Parliament today approved Sosuke Uno as prime minister, and he pledged reforms to clear the air of an influence-peddling scandal that has decimated the top ranks of the governing Liberal Democratic Party.
The 66-year-old former foreign minister also spoke out against the United States, saying Washington's use of its new trade law to force concessions from Japan was "like negotiating with your fists up."
The conservative party also got new leaders, and Uno chose a new Cabinet in a bid to wipe the slate clean of the Recruit influence-buying scandal before elections for half the upper house of Parliament, expected within two months.
The scandal surfaced a year ago, ruined many careers and forced Prime Minister Noboru Takeshita, 65, to resign and take responsibility for a widespread loss of trust in politics.
The two houses of Parliament met separately today and selected Uno as Japan's 18th postwar prime minister on the strength of the Liberal Democrats' majorities in each chamber.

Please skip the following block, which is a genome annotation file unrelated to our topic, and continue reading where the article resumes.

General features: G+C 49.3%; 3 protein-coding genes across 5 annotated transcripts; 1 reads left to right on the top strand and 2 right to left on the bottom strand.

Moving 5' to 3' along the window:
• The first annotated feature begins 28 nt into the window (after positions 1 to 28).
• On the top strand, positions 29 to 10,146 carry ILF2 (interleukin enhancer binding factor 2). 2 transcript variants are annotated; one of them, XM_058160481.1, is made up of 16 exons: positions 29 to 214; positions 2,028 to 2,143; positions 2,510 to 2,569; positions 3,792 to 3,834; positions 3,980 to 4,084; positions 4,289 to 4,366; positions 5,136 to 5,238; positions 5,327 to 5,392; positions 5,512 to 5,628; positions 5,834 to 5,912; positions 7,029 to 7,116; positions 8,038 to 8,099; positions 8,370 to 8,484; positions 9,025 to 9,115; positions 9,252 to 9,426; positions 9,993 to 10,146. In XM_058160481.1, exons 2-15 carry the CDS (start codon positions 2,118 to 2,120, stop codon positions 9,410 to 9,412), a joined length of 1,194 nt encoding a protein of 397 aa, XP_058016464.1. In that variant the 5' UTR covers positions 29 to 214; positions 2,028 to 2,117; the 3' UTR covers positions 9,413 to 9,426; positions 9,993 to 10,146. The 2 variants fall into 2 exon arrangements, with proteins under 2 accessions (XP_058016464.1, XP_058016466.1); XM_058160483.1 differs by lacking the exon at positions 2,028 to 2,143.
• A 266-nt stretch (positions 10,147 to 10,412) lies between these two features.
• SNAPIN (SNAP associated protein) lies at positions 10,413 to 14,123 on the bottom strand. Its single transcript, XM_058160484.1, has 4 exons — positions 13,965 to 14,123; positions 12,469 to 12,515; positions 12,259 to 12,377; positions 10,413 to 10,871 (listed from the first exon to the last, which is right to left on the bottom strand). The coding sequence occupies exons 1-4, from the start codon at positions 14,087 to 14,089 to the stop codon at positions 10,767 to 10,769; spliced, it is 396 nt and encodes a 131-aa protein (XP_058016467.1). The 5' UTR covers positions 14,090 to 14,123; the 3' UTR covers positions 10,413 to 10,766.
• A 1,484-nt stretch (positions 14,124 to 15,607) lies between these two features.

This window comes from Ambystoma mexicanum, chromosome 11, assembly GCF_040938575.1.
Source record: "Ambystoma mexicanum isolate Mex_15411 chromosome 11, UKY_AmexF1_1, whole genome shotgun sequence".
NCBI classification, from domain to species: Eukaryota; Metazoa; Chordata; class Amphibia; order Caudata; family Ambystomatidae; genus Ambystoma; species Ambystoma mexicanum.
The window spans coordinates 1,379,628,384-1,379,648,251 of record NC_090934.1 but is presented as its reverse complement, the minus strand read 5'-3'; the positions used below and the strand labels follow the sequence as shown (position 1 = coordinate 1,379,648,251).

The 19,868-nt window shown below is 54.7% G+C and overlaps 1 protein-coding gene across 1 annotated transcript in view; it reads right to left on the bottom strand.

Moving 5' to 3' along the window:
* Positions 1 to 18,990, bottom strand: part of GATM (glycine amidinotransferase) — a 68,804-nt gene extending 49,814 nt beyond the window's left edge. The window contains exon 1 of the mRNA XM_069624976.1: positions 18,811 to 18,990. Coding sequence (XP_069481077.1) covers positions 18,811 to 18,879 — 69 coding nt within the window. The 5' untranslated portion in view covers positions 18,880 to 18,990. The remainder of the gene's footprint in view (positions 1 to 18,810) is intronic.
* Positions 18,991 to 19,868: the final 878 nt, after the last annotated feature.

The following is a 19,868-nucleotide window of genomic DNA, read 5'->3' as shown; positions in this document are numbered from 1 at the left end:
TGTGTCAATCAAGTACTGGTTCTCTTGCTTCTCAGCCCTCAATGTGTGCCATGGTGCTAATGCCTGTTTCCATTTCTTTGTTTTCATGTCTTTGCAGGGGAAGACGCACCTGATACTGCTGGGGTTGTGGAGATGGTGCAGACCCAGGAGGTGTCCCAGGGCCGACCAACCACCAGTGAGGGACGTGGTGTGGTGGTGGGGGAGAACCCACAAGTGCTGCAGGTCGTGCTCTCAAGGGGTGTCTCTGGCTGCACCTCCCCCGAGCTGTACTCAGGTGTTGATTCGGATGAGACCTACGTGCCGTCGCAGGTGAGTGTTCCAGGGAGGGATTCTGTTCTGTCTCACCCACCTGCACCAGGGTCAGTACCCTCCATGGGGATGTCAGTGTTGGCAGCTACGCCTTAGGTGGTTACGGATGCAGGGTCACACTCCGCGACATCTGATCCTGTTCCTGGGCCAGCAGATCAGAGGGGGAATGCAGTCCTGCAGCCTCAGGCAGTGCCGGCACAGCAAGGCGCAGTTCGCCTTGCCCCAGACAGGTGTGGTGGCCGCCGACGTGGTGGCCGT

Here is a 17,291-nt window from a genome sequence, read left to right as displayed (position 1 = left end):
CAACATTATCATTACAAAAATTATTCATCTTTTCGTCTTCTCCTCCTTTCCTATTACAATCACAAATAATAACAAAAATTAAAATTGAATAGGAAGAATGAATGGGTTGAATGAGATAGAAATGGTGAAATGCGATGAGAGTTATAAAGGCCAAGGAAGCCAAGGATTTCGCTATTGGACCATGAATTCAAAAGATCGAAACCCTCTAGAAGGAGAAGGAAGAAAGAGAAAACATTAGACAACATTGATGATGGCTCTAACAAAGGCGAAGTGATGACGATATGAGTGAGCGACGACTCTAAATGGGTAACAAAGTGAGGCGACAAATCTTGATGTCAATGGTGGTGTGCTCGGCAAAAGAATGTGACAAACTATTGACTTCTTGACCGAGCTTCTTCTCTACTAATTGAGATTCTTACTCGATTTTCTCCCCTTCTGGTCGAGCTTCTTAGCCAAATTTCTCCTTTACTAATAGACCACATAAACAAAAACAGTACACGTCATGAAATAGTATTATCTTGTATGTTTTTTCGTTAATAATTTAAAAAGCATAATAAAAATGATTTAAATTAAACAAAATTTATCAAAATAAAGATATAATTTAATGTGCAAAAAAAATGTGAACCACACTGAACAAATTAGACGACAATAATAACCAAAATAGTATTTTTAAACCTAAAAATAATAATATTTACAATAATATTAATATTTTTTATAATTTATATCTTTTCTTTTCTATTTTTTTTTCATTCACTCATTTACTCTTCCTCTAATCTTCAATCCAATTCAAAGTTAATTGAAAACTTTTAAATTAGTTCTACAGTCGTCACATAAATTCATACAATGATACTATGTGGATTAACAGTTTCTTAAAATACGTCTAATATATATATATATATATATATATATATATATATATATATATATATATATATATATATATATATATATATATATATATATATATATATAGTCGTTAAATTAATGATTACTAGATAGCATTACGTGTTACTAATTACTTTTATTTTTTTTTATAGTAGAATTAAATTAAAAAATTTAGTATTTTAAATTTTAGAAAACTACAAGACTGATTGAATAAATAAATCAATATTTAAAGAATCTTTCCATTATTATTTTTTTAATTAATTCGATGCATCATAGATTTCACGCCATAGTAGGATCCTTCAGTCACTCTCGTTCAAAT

In the lower house, Uno got 285 of 477 votes, with Japan Socialist Party Chairwoman Takako Doi receiving 139, Eiichi Nagasue of the Democratic Socialist Party 26 and Kenji Miyamoto of the Communist Party 25. Two votes were ruled invalid.
The upper house gave Uno 124 of 220 votes, with Doi capturing 65, Miyamoto 17 and Nagasue 9. Five ballots were blank, officials announced.
Officials said Uno will follow his predecessor's policies toward the United States but will not soften his tough response to Washington's designation of Japan as a potential target of U.S. trade sanctions for supercomputers, satellites and lumber.
"Uno is behind no one in appreciating the importance of U.S.-Japan relations," Foreign Ministry spokesman Taizo Watanabe told reporters.